It's going to be a struggle to take an interest in the two Test "3 Test Series" between Australia and Zimbabwe. Coming so soon after the Bangladesh series, it is hard to see this being anything other than a 2-0 cakewalk for the Australians.
Australia is the outstanding Test team of our time, there can be no doubt. They have a batting lineup whose depth and talent is of historic proportions. Matthew Hayden demonstrated amazing staying power with his world record 380 against Zimbabwe at the WACA, while Adam Gilchrist is an extraordinary player to be coming in to bat at seven. The bowling, however, does not have the same immense depth to draw upon.
JH visited Darwin on Monday August 5, where he attended the Darwin Cup (and failed to pick the winner). On Tuesday and Wednesday August 6 and 7 he headed east to northern Queensland to visit aboriginal communities in Weipa. Australia played Bangladesh in a one-day international at Marrara Oval, Darwin, on Wednesday the 7th - the first ODI ever held in Darwin (which had staged the First Test between Australia and Bangladesh almost three weeks earlier). JH wasn't there.
Bravo to Matthew Hayden for a brilliant innings and a new world Test record of 380. And for grabbing some of the media spotlight away from the Rugby World Cup on its opening night.
There's been a lot of friction in Zimbabwean cricketing circles over "black quotas" in team selection. I believe that an "affirmative action" policy is important for the long-term development of the game in Zimbabwe. It's a pity that the ZCU is not being open and transparent about its motives.
It is clear that there has been a lot of dissatisfaction among some of the country's leading white players in recent years. Murray Goodwin stated it in a rather unsubtle fashion the other day when he said that black players were getting a "free ride" into the team without having to "perform as well as the European guys to get a game". (It looks like he's in trouble with the WACA over those comments, and I wouldn't be surprised if the Sussex CCC, his northern hemisphere employer, has words to him as well.)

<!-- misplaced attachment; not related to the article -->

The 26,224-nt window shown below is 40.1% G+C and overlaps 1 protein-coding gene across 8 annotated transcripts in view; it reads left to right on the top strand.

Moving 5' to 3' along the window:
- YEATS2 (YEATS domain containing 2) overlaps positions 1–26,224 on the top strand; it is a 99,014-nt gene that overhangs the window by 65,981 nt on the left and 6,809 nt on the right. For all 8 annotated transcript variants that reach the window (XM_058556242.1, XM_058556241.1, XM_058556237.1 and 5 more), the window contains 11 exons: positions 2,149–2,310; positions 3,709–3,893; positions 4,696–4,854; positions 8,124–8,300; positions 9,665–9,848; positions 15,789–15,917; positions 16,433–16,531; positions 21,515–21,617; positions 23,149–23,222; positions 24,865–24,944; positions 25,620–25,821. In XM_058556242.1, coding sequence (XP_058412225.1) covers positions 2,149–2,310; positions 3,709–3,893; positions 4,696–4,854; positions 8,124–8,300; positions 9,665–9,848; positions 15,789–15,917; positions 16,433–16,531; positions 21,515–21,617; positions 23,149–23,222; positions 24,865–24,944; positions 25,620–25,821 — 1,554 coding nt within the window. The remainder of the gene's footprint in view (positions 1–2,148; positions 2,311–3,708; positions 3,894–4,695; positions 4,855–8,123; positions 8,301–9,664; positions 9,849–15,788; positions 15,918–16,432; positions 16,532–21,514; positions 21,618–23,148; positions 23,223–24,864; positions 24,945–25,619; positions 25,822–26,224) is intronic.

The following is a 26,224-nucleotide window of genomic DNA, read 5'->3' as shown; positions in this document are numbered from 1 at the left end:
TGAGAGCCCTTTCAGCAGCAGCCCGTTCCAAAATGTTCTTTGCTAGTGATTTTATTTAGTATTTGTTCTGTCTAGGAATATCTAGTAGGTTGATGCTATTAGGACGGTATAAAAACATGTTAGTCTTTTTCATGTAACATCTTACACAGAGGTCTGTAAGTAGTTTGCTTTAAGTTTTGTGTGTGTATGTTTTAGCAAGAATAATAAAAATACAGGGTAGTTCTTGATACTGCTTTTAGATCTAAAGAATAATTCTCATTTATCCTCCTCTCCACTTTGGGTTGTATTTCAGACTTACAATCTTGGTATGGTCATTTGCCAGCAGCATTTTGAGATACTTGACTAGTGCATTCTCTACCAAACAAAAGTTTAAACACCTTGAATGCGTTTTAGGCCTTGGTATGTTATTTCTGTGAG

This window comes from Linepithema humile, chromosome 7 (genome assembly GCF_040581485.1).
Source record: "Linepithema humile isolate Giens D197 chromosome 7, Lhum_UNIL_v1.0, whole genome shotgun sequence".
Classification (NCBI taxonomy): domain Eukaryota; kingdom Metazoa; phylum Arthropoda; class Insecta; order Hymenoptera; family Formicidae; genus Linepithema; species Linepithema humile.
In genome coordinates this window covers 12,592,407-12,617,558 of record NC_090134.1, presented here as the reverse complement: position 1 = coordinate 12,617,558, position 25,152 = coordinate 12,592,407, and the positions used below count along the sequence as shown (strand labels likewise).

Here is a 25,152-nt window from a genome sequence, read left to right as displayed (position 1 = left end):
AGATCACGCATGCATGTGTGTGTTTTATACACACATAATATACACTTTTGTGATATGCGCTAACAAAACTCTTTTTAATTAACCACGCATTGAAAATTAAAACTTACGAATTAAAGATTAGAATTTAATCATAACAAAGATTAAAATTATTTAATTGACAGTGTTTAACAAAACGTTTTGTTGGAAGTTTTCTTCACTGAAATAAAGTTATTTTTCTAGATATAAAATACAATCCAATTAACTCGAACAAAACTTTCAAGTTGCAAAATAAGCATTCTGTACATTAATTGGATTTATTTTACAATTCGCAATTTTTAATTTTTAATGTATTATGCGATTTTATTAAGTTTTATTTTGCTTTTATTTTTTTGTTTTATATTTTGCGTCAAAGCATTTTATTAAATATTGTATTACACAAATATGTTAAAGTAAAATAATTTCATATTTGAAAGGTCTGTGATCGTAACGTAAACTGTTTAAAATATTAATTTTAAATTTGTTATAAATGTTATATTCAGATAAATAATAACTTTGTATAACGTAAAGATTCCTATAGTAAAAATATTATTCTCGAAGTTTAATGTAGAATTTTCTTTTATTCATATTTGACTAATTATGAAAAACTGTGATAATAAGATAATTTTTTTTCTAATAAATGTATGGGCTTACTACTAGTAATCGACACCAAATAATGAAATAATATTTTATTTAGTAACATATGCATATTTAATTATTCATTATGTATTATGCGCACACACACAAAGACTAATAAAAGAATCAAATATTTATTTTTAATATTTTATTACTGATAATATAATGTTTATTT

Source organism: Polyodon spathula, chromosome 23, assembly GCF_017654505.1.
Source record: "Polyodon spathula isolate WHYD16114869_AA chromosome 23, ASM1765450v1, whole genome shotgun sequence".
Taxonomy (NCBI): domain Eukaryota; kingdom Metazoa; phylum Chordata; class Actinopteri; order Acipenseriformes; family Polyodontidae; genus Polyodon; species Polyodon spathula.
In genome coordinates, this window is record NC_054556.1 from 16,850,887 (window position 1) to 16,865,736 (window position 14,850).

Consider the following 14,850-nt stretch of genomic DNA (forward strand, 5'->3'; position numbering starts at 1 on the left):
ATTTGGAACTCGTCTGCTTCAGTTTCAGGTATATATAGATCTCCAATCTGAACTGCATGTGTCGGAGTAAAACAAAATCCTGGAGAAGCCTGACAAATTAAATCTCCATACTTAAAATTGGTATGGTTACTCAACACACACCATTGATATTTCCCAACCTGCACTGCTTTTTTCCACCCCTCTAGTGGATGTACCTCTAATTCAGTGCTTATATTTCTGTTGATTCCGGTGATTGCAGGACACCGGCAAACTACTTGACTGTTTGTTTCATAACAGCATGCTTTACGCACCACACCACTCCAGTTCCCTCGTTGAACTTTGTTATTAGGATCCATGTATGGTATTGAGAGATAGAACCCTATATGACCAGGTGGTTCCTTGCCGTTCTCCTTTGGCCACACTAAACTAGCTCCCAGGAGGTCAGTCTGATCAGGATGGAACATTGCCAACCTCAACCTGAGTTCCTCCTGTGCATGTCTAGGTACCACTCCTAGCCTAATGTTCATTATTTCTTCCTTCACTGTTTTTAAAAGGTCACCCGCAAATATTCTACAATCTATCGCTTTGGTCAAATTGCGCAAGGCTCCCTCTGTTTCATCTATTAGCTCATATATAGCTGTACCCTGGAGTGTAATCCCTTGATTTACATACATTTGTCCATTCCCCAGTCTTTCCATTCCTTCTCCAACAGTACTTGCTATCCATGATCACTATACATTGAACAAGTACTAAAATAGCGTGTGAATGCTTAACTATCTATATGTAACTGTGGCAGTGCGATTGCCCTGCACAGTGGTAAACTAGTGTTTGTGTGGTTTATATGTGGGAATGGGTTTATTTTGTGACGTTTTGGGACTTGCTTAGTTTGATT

Some thoughts about the controversy over the ABC's post-midnight delayed telecast of the netball National League final on Friday (September 12).
It amused me on Thursday night to see Fox Sports News making a point of discussing the ABC coverage for the game. What, precisely, has Fox Sports done in the way of televising local netball in the 2003 season? Zilch. The national netball competition has not been shown on Pay-TV since C7 was alive.
It looks like Shane Warne will be barred from training with the Victorian, Australian (or even St Kilda) teams if his twelve-month ban for drug transgressions is carried out to its fullest. We'll hear more about this. JH was asked for comment by Neil Mitchell on Melbourne's radio 3AW this morning (August 22). Transcript (Source):
We come to expect the ABC sports department to mangle, ignore, or totally re-invent sporting ground titles when there are naming rights sponsorships involved.
But what is behind Channel Nine's renaming of "Bundaberg Rum Stadium", the venue of the Second Test between the Australian cricket team and Bangladesh, to "Bundaberg Stadium"? Especially when "Bundaberg Stadium" is actually in Cairns, 1400 kilometres up the Queensland coast from Bundaberg.
Many cricket followers who are grimacing at the thought of the huge mismatch between Australia and Bangladesh about to get under way in Darwin on Friday morning.
Their promotion to full Test status by the ICC in 2000 looks as dubious as ever, as the visitors have lost eighteen and drawn one out of their first nineteen Test starts, with thirteen of those losses by an innings and plenty. Since arriving in Australia to prepare for the Test and one-day series, they have had two narrow wins and a loss against opposition roughly equivalent to interstate second eleven level.
John Howard made a bad choice when he picked Archbishop Peter Hollingworth in 2001 as Governor-General. His second attempt, Major-General (retired) Michael Jeffrey, is not so much the wrong choice as culturally the wrong direction.